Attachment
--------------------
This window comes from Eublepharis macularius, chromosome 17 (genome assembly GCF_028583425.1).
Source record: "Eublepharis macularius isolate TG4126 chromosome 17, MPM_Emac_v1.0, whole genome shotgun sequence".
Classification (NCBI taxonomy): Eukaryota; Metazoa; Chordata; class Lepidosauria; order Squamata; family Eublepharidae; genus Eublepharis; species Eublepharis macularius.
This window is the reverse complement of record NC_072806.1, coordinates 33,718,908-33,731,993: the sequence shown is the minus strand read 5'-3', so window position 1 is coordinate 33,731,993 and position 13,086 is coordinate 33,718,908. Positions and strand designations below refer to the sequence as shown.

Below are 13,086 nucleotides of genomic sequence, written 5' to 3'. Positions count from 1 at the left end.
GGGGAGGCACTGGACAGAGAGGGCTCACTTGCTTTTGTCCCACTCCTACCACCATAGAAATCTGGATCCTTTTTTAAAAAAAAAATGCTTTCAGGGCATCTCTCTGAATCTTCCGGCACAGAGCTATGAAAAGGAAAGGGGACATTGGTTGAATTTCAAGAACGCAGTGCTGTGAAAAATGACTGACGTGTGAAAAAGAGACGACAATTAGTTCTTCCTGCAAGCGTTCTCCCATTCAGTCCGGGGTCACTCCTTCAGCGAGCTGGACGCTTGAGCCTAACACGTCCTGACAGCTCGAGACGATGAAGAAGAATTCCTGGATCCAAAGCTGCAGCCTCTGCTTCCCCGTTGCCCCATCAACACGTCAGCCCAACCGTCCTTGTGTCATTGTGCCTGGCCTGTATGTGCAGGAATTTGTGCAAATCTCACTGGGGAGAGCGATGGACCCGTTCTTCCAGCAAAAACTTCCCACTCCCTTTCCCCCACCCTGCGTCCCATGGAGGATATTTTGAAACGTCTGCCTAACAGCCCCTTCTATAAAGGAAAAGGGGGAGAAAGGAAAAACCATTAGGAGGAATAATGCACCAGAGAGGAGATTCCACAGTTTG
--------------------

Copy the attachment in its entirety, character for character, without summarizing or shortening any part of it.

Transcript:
This window comes from Eublepharis macularius, chromosome 17 (genome assembly GCF_028583425.1).
Source record: "Eublepharis macularius isolate TG4126 chromosome 17, MPM_Emac_v1.0, whole genome shotgun sequence".
Classification (NCBI taxonomy): Eukaryota; Metazoa; Chordata; class Lepidosauria; order Squamata; family Eublepharidae; genus Eublepharis; species Eublepharis macularius.
This window is the reverse complement of record NC_072806.1, coordinates 33,718,908-33,731,993: the sequence shown is the minus strand read 5'-3', so window position 1 is coordinate 33,731,993 and position 13,086 is coordinate 33,718,908. Positions and strand designations below refer to the sequence as shown.

Below are 13,086 nucleotides of genomic sequence, written 5' to 3'. Positions count from 1 at the left end.
GGGGAGGCACTGGACAGAGAGGGCTCACTTGCTTTTGTCCCACTCCTACCACCATAGAAATCTGGATCCTTTTTTAAAAAAAAAATGCTTTCAGGGCATCTCTCTGAATCTTCCGGCACAGAGCTATGAAAAGGAAAGGGGACATTGGTTGAATTTCAAGAACGCAGTGCTGTGAAAAATGACTGACGTGTGAAAAAGAGACGACAATTAGTTCTTCCTGCAAGCGTTCTCCCATTCAGTCCGGGGTCACTCCTTCAGCGAGCTGGACGCTTGAGCCTAACACGTCCTGACAGCTCGAGACGATGAAGAAGAATTCCTGGATCCAAAGCTGCAGCCTCTGCTTCCCCGTTGCCCCATCAACACGTCAGCCCAACCGTCCTTGTGTCATTGTGCCTGGCCTGTATGTGCAGGAATTTGTGCAAATCTCACTGGGGAGAGCGATGGACCCGTTCTTCCAGCAAAAACTTCCCACTCCCTTTCCCCCACCCTGCGTCCCATGGAGGATATTTTGAAACGTCTGCCTAACAGCCCCTTCTATAAAGGAAAAGGGGGAGAAAGGAAAAACCATTAGGAGGAATAATGCACCAGAGAGGAGATTCCACAGTTTG